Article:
Upcoming bond referendum fresh on minds of many at Cherry Hill Township council

Superintendent Meloche offered extensive remarks, residents spoke passionately in support

With time running out before Cherry Hill Township heads to the polls and votes on a three-question, $210-million bond referendum aimed at improvements to the physical plant across district schools, support for the referendum was the main topic of discussion at the latest meeting of township council.

School Superintendent Joseph Meloche spoke for nearly 15 minutes, trumpeting the merits of the three bond questions within the referendum. He stressed the positive impact that would result from the investment of the money set aside for renovations, and asked the community to support the work he, the board and administration has done, so that the referendum could pass.

“As you are probably aware, Cherry Hill is the 12th-largest school district in the state of New Jersey. It’s always fascinating to me that we have over 11,000 students in our district, and we’re the 12th-largest in a state which has more than 600 school districts. By and large, we are one of the most successful school districts in the state. We know the longer they are in our school district, the more opportunities and options they have when they graduate,” Meloche stated. “We’ve been engaging in this work specifically in preparation for the presentation of this bond formally over the course of almost the last two-and-a-half years. Informally, this discussion never ends within our school district. We have 22 buildings for which we are responsible, more than 380 acres of land.”

In extensive discussions with the community regarding how to improve the educational experience, Meloche cited two major concerns: the need for full-day kindergarten — which is slated to begin across the district’s 12 elementaries in September — and more pertinent to the bond itself was concern that its facilities are tired and in need of work. He stated the primary focus on educational improvements has always been on the facilities, with 1,700 employees being an important part of the district.

“We have some really good kids and some really good families, with high expectations on where they go to, what they learn and how they learn that information,” he said. “People raise their children here because of the schools. We’re an eclectically diverse community. When you look across the district, there are 72 languages spoken at home. This beautiful tapestry of who we are as a people and as a community, is what supported our schools. We’ve kept the buildings up, but much more needs to be done.”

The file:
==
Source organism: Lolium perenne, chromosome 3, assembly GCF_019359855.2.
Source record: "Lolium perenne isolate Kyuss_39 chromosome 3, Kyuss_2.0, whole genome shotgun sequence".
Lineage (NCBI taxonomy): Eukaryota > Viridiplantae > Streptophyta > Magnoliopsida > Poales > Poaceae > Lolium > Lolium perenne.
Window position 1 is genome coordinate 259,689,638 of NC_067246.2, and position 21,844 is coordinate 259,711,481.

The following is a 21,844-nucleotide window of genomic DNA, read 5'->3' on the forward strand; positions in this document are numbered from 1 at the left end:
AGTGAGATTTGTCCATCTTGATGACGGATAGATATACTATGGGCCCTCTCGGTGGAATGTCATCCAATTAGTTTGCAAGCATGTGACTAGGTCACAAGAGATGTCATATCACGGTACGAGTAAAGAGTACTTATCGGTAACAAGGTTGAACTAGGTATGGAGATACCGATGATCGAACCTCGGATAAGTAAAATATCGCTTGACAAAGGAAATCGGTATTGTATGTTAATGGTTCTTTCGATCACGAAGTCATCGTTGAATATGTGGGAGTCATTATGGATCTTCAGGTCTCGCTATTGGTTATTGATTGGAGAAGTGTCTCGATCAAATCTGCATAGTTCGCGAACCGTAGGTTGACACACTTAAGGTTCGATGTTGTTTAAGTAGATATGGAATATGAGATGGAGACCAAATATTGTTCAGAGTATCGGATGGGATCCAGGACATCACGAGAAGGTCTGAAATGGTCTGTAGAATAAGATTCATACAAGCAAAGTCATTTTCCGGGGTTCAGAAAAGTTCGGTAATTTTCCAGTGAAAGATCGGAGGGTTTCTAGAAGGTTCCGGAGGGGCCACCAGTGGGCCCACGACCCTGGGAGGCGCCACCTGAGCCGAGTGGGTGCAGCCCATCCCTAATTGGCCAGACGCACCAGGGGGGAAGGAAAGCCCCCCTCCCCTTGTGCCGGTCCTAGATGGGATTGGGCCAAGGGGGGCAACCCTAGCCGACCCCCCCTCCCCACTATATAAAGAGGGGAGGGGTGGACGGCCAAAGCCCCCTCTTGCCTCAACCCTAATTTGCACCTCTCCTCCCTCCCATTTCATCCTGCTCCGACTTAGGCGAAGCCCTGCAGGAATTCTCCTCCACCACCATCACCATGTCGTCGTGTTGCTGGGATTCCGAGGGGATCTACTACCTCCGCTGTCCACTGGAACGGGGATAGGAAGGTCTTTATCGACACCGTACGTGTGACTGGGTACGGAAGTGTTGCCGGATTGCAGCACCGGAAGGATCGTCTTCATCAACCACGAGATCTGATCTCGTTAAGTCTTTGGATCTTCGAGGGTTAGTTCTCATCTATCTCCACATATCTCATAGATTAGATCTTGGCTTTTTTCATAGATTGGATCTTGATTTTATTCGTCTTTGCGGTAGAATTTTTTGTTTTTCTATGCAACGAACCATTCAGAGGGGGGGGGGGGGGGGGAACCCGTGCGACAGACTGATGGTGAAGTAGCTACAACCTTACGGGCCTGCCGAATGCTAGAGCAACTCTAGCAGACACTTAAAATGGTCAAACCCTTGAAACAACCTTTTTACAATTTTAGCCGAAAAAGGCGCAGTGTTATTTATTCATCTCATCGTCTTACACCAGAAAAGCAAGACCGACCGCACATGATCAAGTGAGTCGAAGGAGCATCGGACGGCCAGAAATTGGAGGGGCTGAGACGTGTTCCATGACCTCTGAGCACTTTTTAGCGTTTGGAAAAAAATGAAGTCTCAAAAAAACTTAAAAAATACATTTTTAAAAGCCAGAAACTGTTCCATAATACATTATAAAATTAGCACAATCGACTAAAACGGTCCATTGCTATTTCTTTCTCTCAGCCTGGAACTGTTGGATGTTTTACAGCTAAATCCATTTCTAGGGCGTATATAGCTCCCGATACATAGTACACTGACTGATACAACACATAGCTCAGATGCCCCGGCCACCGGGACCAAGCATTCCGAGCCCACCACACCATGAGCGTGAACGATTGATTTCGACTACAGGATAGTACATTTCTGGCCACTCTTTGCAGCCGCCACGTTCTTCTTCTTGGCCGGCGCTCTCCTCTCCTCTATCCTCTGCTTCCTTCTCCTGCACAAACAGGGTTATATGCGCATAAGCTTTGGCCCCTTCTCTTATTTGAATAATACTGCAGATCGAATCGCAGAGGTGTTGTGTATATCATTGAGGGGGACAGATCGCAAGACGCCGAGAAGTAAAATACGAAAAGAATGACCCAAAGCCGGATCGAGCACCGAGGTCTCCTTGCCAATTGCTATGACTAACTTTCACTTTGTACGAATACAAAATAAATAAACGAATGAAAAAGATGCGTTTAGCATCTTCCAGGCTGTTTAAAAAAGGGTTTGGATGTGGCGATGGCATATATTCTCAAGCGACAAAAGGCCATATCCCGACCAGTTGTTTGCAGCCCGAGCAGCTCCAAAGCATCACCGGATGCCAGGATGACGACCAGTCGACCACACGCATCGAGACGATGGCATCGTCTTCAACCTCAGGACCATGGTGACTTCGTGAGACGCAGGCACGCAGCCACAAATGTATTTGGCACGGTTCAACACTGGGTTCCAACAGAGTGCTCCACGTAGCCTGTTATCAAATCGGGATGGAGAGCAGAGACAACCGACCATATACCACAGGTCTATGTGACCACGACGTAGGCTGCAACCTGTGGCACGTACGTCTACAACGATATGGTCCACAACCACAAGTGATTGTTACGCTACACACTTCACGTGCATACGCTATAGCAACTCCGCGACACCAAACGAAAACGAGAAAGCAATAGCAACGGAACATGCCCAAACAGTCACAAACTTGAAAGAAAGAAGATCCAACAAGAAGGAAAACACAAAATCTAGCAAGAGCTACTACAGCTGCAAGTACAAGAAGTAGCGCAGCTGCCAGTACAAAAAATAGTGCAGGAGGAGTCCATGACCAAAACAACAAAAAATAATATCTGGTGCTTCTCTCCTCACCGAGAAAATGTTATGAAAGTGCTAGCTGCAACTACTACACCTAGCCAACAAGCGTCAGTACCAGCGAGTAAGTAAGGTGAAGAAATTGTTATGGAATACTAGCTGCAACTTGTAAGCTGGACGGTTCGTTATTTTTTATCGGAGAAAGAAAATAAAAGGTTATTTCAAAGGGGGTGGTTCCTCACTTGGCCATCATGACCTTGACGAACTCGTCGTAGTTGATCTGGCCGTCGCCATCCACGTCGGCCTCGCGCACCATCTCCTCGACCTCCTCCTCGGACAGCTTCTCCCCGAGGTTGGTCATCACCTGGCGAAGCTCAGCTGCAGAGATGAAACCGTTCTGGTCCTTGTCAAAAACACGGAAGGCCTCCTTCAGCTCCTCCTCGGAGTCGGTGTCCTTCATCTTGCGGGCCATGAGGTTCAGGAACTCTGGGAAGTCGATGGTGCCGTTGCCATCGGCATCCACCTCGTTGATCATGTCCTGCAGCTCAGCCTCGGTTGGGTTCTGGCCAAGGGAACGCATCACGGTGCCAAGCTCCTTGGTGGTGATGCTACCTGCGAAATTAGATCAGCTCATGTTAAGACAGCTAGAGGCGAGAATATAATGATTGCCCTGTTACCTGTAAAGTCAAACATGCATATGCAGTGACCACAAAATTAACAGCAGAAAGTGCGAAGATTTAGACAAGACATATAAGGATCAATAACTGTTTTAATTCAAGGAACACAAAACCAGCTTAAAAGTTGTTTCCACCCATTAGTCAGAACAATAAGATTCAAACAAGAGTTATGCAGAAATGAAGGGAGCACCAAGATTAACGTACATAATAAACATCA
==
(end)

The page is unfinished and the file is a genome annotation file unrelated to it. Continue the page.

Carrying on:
Meloche also expressed he felt the state has “unfairly funded” the district, shorting it by a wide margin since 2008. He estimated that, by the state funding formula, the district should receive $29 million more, per year, in state aid. Because of the increases over the last two years, he added, the district was granted about $17 million.

Meloche also estimated the state likely owes the district roughly $150 million, but doesn’t hold out much hope the state could make good on disbursement.

“Even if we were to get that money, and to be completely and fairly funded, there’s still more work that needs to be done,” he said. “You look at the 1.7 million square-feet of our schools, there’s just work. Classrooms need to be replaced, electricity, lights, the HVAC systems. As we met with the board and the community over the last year, to design what these questions would look like, we focused on these very specific areas: safety and security, infrastructure of the schools, instructional spaces and larger community spaces.”

To drive home the point further, Meloche praised the level of production in both high schools’ theater departments, urging the public to attend those shows in auditoriums which are in clear need of upgrades, saying, “we just don’t have the money in our regular operational budget to do that.”

Meloche reminded those at the meeting that the bond referendum is sequential. For it to proceed, the first question must pass, and when the first question passes, the second also must pass in order to proceed to the third question, which also needs to pass for the full $210 million to be spent as indicated.

Voting on the referendum is scheduled to take place on Tuesday, Dec. 11.

In other news:

  • As expected, public comment was also directed toward the bond referendum. Local residents Martin Sharofsky, Anne Einhorn and Dawn Epstein among others expressed faith in the appropriate amounts of money needed within each of the three bond questions and the referendum as a whole, in support of the referendum. Miriam Stern questioned the focus of the bond and expressed concern over its long-range strategic view, while Ben Ovieda spoke of his concern the $210 million price tag was not enough and township residents could not bear the additional taxes for what was already present if all three questions are passed.
  • The board unanimously approved a resolution to appoint a township risk manager, as required by Camden County Municipal Joint Insurance Fund.
  • The board also unanimously passed a resolution to use state contracts toward the purchase of one Ford police interceptor sedan and one Ford police interceptor SUV.
  • Councilman Brian Bauerle did not attend the meeting due to flooding from rains that affected the Admiral Wilson Boulevard.